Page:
The 2006 DSD consensus statement states that all newborns should receive a gender assignment. Gender assignment decisions are typically guided by a combination of diagnosis and long-term, adult follow-up studies that focus on gender identity stability and other psychosexual outcomes. One relevant question in gender assignment is whether, in newborns, gender identity can be predicted, and if so, whether adult gender identity is related to prenatal brain exposure to testosterone. Sexuality is another area that is closely related to quality of life. It may be hampered by psychological factors, such as uncertainties about ones sexual orientation, fertility, or appearance, but also to medical interventions such as early surgery. From various reviews is appears that gender identity is not closely related to prenatal brain exposure to testosterone. It also seems that adolescent girls with DSD reach psychological milestones somewhat later than their peers and that sexual problems are more common in women with DSD than in control women. Outcomes, however, differ largely between conditions, gender of rearing and treatment centers. This reflects the need for large scale multi-clinic collaboration.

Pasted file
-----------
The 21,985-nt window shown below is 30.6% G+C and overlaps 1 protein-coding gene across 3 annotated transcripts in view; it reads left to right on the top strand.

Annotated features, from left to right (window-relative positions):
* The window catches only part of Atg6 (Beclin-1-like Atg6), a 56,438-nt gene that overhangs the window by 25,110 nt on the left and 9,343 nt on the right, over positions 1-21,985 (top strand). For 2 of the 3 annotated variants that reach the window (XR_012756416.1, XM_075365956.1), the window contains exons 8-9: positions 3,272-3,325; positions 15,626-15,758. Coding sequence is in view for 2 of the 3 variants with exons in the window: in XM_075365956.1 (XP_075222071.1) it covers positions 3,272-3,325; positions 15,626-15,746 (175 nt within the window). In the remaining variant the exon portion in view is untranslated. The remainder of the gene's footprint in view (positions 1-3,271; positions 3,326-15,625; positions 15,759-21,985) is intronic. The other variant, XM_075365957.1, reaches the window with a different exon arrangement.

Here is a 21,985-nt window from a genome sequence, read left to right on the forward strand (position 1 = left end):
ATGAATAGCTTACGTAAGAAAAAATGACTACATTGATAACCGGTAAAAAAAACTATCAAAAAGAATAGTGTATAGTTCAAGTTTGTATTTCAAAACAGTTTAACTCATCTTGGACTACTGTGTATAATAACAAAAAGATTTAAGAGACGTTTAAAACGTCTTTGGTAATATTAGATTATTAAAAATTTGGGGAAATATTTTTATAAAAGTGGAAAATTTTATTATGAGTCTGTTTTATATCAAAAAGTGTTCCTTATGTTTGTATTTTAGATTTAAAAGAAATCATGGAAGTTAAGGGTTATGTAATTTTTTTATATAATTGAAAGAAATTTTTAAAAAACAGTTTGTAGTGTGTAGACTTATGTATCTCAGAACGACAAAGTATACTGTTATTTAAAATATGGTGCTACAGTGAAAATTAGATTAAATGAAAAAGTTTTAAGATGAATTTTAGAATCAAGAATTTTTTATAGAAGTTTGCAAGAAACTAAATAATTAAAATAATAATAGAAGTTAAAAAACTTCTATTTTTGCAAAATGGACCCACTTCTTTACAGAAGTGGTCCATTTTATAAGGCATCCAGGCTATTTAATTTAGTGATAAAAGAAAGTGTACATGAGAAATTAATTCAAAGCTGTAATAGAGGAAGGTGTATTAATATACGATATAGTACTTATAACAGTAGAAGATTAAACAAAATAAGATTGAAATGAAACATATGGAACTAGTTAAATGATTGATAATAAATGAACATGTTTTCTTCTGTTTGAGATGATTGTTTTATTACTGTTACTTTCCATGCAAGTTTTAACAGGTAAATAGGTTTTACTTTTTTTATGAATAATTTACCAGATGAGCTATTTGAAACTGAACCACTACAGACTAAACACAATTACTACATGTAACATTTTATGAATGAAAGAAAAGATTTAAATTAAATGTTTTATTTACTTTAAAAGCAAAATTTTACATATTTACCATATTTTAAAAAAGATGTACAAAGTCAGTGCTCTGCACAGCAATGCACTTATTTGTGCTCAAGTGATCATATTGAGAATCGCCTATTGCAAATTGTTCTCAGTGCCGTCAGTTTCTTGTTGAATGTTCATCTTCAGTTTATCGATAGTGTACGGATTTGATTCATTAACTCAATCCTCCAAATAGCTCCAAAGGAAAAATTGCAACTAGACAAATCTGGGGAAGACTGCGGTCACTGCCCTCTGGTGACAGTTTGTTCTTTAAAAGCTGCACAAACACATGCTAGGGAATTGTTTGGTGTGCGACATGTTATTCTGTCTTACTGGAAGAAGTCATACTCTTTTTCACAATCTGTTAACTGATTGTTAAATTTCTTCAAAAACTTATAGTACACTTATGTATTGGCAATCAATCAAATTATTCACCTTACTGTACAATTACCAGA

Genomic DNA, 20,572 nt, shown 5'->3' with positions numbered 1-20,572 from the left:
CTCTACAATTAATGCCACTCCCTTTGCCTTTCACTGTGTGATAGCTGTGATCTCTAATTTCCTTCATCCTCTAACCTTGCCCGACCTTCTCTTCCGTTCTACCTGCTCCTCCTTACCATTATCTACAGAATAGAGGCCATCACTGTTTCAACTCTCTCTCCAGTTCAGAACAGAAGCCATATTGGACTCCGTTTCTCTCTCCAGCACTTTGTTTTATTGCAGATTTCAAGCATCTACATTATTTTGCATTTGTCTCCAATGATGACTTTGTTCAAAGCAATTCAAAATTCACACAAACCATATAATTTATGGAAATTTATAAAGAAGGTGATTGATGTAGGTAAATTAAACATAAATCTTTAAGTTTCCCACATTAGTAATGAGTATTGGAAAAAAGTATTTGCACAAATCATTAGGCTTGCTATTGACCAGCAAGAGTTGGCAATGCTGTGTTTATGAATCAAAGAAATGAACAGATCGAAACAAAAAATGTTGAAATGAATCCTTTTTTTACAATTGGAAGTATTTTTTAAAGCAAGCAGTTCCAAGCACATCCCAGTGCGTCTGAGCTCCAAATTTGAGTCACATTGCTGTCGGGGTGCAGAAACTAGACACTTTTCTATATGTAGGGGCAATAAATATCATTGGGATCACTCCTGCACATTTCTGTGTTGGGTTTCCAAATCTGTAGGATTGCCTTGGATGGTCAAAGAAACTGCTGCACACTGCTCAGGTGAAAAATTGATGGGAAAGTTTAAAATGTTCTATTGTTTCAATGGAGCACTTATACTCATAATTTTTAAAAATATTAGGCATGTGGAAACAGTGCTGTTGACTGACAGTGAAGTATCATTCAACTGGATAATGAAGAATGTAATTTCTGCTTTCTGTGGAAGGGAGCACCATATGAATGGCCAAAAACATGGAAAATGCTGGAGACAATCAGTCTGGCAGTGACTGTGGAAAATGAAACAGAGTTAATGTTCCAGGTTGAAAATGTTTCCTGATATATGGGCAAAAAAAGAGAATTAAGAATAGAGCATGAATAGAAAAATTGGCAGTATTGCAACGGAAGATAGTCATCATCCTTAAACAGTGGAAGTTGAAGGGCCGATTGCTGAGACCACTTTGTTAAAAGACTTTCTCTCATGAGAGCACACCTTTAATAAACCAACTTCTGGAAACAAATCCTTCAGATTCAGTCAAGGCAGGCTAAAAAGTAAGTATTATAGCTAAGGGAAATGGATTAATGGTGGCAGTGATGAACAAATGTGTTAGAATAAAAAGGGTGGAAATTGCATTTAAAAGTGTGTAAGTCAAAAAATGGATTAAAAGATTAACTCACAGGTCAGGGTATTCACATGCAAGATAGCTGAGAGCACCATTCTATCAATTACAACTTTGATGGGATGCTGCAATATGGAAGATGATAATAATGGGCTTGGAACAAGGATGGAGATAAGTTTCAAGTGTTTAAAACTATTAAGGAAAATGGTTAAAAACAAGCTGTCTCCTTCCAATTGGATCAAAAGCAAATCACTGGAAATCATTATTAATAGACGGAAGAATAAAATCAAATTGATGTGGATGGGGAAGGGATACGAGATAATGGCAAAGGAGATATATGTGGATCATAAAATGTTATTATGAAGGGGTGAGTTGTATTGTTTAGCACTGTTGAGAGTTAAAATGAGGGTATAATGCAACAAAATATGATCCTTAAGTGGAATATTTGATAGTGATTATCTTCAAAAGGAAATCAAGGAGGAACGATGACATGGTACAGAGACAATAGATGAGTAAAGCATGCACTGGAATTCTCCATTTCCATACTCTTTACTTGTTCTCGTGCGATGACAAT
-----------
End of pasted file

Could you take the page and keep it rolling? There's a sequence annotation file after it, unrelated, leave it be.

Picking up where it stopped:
Declaration of interest: The authors declare that there is no conflict of interest that could be perceived as prejudicing the impartiality of the research project.
Funding: This research did not receive any specific grant from any funding agency in the public, commercial or not-for-profit sector.
05 - 09 May 2012
European Society of Endocrinology